The Genuine Ground of Oneness, by Witness Lee

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In the local churches we are daily under the dew, under the grace. Whether we are married or single, old or young, we are under the dew that descends upon the mountains of Zion. Oh, how we enjoy the Lord’s sufficient, exceeding, manifold, abundant grace! This grace is the very Lord Jesus Christ Himself as our life supply. If we wish to enjoy this grace in full, we need to be in the church life. According to Psalm 133, the grace does not descend upon the homes of individual believers; it descends upon the mountains of Zion, which typify the local churches. Thus, if we would enjoy the dew that descends from Mount Hermon, we need to be on one of the peaks of Zion. If those two brothers in Chefoo had separated themselves from the church life, they would have cut themselves off from the Lord’s grace. Instead of having their problem settled through the Lord’s grace in the church, they would have probably tried to settle it in a worldly court of law. Lacking the grace of the Lord, they would have continued to argue with one another according to right and wrong. But because they remained in the church life, the heavenly dew descended upon them, and they enjoyed a wonderful solution to their problem. In the church life the dew descends upon us richly. We are happy because we have the abundant supply of the all-sufficient grace.

The anointing oil and the watering dew are found in the church. Here we experience the anointing, the "painting," of the processed Triune God. Simultaneously, we enjoy the processed God as grace, as the life supply for our enjoyment. By this grace we can live a life that it is impossible for people in the world to live. The brothers can love their wives to the uttermost, and the sisters can submit to their husbands in a full way. Such a living is possible through the grace we receive on the mountains of Zion.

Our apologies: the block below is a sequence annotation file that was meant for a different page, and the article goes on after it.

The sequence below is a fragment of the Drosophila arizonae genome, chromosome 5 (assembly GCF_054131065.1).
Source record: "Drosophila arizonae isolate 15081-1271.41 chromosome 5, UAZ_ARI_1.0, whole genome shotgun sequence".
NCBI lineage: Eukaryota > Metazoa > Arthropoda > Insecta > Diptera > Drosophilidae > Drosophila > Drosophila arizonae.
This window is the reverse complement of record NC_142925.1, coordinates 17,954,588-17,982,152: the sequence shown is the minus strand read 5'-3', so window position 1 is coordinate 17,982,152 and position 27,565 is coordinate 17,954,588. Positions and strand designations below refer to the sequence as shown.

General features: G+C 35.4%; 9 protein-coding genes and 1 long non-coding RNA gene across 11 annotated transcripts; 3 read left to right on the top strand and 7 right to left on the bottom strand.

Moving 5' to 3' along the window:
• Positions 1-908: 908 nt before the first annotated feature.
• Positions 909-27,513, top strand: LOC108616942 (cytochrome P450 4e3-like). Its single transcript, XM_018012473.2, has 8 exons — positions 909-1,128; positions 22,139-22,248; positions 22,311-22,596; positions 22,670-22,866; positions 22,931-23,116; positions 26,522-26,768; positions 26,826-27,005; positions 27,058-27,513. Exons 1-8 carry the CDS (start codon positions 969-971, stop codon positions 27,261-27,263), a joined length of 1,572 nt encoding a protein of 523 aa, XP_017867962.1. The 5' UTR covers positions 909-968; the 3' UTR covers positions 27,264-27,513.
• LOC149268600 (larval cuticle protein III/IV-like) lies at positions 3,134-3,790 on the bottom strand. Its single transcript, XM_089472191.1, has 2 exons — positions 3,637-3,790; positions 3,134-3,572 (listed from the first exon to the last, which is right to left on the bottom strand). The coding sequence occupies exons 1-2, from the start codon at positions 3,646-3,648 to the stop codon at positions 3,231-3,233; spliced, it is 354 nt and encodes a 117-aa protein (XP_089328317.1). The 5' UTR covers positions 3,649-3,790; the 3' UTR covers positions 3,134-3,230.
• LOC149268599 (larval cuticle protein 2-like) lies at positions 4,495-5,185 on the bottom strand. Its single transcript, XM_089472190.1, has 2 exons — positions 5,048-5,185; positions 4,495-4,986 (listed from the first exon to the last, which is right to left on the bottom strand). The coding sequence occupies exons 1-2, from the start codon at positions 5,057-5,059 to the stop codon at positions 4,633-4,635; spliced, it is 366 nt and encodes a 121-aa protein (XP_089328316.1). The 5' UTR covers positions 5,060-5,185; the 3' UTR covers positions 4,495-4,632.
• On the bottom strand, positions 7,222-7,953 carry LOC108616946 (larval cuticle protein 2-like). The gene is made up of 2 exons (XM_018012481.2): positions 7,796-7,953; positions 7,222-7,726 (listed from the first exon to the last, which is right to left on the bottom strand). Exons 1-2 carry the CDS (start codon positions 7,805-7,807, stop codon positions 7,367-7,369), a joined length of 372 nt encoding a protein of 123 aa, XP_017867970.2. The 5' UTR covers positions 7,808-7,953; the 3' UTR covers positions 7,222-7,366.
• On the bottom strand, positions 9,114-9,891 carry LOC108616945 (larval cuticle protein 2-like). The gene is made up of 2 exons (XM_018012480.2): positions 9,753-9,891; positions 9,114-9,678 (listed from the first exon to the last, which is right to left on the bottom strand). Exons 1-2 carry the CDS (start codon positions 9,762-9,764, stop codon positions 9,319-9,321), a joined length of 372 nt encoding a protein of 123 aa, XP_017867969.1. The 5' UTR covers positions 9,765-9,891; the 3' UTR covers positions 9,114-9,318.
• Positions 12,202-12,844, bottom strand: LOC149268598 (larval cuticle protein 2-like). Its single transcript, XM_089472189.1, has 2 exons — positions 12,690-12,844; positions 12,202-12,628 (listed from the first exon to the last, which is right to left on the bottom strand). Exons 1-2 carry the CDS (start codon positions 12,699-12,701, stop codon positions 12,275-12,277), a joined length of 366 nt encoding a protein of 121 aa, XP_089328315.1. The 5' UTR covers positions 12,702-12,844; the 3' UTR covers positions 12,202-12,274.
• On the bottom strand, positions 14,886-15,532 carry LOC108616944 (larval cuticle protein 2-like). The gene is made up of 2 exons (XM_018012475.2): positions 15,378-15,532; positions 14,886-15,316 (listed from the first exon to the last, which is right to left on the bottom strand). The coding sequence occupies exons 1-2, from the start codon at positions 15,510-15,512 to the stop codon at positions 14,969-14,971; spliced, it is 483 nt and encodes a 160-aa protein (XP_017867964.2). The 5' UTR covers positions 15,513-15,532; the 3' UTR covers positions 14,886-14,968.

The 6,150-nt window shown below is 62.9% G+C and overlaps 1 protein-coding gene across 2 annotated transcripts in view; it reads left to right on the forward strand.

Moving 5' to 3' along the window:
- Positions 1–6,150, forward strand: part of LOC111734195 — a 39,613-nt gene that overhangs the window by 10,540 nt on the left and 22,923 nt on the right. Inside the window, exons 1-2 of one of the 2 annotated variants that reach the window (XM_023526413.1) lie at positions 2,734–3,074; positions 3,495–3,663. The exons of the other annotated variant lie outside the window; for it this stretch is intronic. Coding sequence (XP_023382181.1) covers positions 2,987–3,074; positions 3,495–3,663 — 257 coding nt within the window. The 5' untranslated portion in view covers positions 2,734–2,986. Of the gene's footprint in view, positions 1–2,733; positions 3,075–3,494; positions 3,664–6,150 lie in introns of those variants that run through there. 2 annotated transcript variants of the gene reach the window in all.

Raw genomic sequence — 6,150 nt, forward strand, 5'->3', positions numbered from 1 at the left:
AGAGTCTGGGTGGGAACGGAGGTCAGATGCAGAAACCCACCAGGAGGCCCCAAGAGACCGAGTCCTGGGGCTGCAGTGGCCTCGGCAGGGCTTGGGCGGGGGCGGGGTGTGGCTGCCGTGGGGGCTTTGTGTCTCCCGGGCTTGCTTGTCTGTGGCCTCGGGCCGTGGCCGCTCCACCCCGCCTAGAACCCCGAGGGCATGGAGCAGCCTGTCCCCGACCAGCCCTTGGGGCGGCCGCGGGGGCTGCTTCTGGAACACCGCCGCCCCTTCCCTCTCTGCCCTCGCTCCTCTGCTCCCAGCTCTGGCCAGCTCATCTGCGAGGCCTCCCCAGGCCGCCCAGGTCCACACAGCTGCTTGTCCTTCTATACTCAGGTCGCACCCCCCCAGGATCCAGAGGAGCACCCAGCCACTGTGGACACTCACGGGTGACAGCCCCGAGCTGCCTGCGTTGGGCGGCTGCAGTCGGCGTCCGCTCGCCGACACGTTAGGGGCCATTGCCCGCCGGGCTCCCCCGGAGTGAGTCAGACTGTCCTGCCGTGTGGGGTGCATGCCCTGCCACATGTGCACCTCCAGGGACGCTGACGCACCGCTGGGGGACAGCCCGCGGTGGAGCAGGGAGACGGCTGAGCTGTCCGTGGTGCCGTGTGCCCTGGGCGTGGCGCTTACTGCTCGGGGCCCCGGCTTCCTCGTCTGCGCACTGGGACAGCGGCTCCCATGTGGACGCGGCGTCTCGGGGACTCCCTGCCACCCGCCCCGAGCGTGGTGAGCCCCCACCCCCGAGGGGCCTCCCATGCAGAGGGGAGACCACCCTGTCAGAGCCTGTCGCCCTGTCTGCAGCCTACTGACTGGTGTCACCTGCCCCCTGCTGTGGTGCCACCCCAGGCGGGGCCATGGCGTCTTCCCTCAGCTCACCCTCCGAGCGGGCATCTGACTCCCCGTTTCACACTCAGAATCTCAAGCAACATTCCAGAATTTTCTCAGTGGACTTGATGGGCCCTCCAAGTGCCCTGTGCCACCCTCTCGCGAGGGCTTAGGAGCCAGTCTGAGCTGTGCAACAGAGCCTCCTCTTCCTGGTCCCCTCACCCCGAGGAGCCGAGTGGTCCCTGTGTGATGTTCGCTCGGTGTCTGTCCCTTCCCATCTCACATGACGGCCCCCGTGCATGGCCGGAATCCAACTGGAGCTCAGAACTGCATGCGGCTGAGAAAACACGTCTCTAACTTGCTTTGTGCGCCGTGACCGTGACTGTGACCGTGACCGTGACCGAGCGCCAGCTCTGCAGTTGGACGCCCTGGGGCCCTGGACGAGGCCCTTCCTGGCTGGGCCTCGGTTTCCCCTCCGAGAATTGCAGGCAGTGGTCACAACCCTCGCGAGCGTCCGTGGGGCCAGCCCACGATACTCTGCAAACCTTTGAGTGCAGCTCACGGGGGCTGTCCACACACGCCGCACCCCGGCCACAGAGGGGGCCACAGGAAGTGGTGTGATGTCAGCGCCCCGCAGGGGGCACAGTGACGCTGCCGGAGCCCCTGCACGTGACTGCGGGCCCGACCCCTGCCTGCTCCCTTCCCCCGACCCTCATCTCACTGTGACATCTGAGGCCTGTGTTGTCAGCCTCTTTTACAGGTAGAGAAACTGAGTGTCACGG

We should never underestimate the importance of the church as a corporate person who receives the ointment and as the place under the descending dew. If we separate ourselves from the church in these two aspects, we have no further share in the anointing, and we are finished with the enjoyment of the dew. Other Christians may criticize us for bearing such a testimony concerning the church life. They may accuse us of narrowness and support their accusation with a word about God’s omnipresence. These believers may say that as long as they pray and read the Bible, they can experience the Lord in a full way outside the church life. However, many of us can testify of the difference it makes to be in the church. Yes, we can pray and read the Word alone at home. When we do this, we receive a certain amount of grace. This measure of grace, however, is not as sweet, rich, powerful, inspiring, or sufficient as the grace we receive in the church. I can testify that, no matter whether the meetings of the church are high or low, rich or poor, I experience the ointment and the dew whenever I come to the meetings. The more I come to the meetings, the more I am preserved in the Lord’s grace. Those, on the contrary, who separate themselves from the church life, cut themselves off from the full supply of grace. Apart from the Lord’s mercy, they may find themselves wholly back in the world after a certain period of time.

Let us come to the church meetings, even when the meetings do not seem to be particularly rich. Simply by attending the meetings we are preserved, for the dew still descends upon the mountains of Zion. Thus, simply by being in the meetings, we are under the watering dew. Our experience has confirmed this again and again.


The oneness about which we have been speaking is the precious ointment upon Christ the Head and the refreshing dew that descends upon the mountains of Zion. It makes a tremendous difference whether we remain in this oneness or forsake it. Christians today feel free to come and go because they do not see this genuine oneness. They do not have the preserving and keeping element the oneness affords. In His recovery the Lord has shown us that real oneness is the mingling of the processed Triune God with His chosen people. On the one hand, the processed God is the compound, all-inclusive Spirit that anoints us and "paints" us day by day. On the other hand, the processed God is the life supply for our enjoyment. Under this anointing oil and watering dew we experience true oneness. As long as we remain in the experience of the ointment and the dew, it is not possible for us to be divided. Rather, we are preserved in oneness. This is the meaning of Paul’s word in Ephesians 4:3 about endeavoring to keep the oneness of the Spirit. Actually, this oneness is simply the all-inclusive, life-giving Spirit Himself. We guard and preserve this oneness by remaining under the anointing oil and the watering dew.

(The Genuine Ground of Oneness, Chapter 7, by Witness Lee)